Jobs might be plentiful, the New York Times reports, but big pay raises are not.
The good news: Most everyone who wants a job can find one. While the unemployment rate ticked up in October to 3.6%, that’s still near a five-decade low, and it’s happening because more people are joining the labor force for good reasons.
At the same time, however, wage growth is flatlining, with some presuming employers don’t have to increase compensation by much to recruit and retain people. But the low unemployment rate should mean that workers are scarce and that employers should need to start paying them more.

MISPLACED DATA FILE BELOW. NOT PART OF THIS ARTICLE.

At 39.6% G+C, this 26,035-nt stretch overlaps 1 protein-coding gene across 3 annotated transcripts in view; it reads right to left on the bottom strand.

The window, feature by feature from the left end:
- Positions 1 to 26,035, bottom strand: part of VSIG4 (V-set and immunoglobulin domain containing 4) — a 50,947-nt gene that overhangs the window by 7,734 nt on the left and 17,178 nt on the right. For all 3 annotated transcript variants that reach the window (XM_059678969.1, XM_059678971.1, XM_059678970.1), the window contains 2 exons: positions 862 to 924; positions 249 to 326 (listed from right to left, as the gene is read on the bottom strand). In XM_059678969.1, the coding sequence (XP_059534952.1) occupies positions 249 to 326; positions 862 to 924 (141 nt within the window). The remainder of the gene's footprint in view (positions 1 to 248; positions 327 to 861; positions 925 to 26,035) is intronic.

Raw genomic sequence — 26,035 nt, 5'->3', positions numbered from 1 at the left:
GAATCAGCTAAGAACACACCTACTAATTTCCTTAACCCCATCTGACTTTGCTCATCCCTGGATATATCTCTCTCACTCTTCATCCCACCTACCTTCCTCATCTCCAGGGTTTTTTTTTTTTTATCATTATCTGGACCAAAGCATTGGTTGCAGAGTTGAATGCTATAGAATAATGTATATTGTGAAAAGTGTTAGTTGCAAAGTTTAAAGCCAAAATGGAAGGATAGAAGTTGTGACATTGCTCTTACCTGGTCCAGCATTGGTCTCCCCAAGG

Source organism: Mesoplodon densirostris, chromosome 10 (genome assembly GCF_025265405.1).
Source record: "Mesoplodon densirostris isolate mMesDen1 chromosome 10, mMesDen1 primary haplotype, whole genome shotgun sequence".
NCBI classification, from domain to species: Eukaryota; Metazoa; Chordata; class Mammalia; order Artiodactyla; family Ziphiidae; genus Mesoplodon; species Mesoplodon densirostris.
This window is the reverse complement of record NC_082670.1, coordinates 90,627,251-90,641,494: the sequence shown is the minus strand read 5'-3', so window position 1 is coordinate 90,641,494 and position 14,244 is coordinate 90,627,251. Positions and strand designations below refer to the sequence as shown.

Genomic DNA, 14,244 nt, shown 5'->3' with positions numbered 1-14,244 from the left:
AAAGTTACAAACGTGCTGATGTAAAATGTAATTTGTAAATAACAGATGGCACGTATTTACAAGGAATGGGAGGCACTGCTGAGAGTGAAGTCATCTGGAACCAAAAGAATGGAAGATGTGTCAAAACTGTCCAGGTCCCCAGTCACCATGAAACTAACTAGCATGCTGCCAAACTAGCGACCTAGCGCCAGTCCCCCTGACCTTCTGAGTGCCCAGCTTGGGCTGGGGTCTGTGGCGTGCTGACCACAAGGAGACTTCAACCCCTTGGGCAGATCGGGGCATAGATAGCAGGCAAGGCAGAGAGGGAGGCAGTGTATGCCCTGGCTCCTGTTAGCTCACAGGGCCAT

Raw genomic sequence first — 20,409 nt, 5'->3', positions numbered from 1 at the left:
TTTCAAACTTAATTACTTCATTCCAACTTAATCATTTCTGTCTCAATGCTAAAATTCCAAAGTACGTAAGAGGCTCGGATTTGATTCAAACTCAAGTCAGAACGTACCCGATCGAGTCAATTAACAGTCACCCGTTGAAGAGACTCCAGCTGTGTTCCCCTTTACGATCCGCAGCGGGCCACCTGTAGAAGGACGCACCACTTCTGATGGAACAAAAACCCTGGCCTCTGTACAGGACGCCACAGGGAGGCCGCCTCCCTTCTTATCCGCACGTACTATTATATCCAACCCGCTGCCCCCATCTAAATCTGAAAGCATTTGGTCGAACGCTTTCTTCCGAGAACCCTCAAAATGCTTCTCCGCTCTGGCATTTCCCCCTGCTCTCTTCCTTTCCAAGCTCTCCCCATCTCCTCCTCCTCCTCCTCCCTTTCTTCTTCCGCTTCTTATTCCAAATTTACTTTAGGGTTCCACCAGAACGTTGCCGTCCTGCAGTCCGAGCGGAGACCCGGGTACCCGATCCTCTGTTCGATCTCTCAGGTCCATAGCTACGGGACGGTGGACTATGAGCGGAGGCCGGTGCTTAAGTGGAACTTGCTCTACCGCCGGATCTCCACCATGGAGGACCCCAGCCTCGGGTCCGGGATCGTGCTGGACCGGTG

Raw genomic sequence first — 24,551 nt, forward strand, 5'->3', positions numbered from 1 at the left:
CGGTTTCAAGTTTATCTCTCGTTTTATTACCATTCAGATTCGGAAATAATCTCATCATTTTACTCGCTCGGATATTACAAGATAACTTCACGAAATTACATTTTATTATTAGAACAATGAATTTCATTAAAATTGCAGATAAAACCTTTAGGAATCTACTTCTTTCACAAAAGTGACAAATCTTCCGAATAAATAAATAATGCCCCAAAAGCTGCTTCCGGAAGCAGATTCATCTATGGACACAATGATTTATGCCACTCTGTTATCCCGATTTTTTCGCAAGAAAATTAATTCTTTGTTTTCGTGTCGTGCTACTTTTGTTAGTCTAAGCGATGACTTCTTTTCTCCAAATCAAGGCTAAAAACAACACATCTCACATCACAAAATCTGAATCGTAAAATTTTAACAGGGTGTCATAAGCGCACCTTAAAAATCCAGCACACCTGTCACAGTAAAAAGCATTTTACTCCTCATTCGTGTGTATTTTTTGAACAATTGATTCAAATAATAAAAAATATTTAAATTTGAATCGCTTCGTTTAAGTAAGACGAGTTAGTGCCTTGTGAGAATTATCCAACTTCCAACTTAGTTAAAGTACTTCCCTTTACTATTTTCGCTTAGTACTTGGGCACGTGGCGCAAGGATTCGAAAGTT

For most of the past few years, pay to American workers has been rising at steadily increasing rates. For example, average hourly earnings rose 2.7% in 2017, then 3.3%in 2018. However, compensation in private industry only rose 2.7% in the 12 months ended in September.
Recent Labor Department job growth numbers appear to disprove the theory that the rate of job creation is slowing. Instead, employers are managing to keep adding to their payrolls—even without offering big raises—not by hiring the increasingly scarce unemployed, but by coaxing people who were not looking for a job at all to enter the labor force.